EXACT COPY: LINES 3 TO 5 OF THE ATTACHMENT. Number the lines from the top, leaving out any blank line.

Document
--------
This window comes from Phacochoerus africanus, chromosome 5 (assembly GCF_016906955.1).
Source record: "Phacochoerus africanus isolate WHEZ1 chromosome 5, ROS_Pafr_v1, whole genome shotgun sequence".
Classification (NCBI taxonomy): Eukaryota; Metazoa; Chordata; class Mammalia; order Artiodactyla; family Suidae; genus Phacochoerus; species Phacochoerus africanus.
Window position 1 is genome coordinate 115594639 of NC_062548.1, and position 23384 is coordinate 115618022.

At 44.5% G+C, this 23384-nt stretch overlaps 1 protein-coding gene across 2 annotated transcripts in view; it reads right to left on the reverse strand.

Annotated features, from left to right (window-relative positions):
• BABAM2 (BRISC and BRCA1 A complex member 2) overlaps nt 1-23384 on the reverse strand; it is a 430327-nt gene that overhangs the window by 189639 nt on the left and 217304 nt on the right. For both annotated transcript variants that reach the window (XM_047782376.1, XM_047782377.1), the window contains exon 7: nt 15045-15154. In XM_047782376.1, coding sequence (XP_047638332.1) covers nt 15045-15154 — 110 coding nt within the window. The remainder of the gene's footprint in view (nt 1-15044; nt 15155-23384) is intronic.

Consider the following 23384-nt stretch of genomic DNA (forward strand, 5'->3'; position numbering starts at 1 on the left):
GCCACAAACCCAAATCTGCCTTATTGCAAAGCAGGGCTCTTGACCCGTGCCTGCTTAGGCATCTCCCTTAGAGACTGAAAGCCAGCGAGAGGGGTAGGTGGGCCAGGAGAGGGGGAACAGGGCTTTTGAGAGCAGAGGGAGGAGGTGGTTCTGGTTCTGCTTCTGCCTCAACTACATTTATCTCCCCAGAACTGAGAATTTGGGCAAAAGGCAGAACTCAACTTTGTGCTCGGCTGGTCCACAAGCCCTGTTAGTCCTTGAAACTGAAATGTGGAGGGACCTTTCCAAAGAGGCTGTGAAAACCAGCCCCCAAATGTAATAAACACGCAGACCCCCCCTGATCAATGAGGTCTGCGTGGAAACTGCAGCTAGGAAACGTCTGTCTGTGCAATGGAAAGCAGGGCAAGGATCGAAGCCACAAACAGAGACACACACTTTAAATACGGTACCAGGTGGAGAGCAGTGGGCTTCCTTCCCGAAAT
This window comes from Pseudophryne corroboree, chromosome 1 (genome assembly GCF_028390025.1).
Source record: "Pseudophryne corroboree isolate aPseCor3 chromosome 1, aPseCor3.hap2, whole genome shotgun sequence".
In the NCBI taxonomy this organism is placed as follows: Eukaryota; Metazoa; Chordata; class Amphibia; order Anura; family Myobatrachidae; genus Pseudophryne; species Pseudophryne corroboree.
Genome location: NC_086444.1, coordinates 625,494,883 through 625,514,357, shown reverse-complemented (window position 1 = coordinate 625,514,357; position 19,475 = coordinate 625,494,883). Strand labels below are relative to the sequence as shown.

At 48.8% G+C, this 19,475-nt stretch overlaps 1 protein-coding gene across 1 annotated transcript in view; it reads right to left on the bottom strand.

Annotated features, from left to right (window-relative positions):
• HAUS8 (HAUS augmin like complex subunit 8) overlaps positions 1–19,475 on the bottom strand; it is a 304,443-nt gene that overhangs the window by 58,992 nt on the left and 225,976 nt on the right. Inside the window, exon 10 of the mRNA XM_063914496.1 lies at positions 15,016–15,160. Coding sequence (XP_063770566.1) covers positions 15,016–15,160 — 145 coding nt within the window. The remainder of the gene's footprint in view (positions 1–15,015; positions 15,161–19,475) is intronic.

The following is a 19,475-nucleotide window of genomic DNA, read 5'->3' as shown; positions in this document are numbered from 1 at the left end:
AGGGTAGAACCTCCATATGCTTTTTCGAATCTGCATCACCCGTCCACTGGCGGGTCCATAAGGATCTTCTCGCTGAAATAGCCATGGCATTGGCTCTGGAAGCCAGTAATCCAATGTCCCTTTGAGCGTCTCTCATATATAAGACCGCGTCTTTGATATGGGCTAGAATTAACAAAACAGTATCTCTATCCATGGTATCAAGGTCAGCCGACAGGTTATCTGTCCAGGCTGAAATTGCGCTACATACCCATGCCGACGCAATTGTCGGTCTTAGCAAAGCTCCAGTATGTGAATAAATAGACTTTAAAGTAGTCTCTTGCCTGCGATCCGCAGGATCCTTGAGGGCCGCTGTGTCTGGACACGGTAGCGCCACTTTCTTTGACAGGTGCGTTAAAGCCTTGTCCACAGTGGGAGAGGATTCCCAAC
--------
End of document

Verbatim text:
Classification (NCBI taxonomy): Eukaryota; Metazoa; Chordata; class Mammalia; order Artiodactyla; family Suidae; genus Phacochoerus; species Phacochoerus africanus.
Window position 1 is genome coordinate 115594639 of NC_062548.1, and position 23384 is coordinate 115618022.

At 44.5% G+C, this 23384-nt stretch overlaps 1 protein-coding gene across 2 annotated transcripts in view; it reads right to left on the reverse strand.